It was worth the wait. Since forming their studio in 2015, Ritz&Ghougassian have forged a distinct reputation for architectural rigour and design finesse. This is perhaps a consequence of their complementary backgrounds – Gilad leads the studio’s architectural projects and Jean-Paul specialises in interior architecture. They have brought the best of both worlds to Edsall Street.
Early design conversations centred around creating singular spaces within a home that is largely open plan. “We wanted there to be a sense of one activity for each space,” says Jean-Paul. “We didn’t want it to feel like just one big open space at the back.”
The solution, he goes on to explain, was to dislocate the envelope vertically so one part of the house looks on to the other. The first part – the original front section of the residence – was restumped, reroofed and its decaying walls were repaired. The rest of the house was flattened and replaced by three spaces: a kitchen and dining area, a sunken living room and a master bedroom upstairs.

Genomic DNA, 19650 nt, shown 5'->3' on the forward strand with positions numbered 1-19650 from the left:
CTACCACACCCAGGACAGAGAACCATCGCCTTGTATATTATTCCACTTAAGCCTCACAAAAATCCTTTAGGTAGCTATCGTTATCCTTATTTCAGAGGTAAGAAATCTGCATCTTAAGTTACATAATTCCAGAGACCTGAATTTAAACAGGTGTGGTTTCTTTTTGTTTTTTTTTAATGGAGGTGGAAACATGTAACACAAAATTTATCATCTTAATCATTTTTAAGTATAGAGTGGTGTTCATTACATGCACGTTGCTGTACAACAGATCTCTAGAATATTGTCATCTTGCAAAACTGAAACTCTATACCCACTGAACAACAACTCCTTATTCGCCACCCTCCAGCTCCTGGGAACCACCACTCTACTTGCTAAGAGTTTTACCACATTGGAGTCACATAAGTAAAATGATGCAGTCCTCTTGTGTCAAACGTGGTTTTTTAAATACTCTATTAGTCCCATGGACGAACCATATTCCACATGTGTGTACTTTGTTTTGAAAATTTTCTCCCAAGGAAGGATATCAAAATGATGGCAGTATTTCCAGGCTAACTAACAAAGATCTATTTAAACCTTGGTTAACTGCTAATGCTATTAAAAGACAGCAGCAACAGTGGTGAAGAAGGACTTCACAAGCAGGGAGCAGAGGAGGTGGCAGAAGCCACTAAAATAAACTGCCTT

Much of the heritage details in the front of the house, which now consists of three bedrooms and a bathroom, have been preserved or overlaid with contemporary touches, such as black steel shrouds around existing fireplaces. The floors feature smooth blackbutt timber boards with a matte finish to celebrate their natural characteristics. “We like to keep timber in its natural state,” says Gilad. “We like the fiddleback effect.”
The junction between the old house and the new is characterised by what Gilad describes as a ‘Ma’ moment – a Japanese term often applied by architect Isozaki Arata to signify the space between objects or structural elements.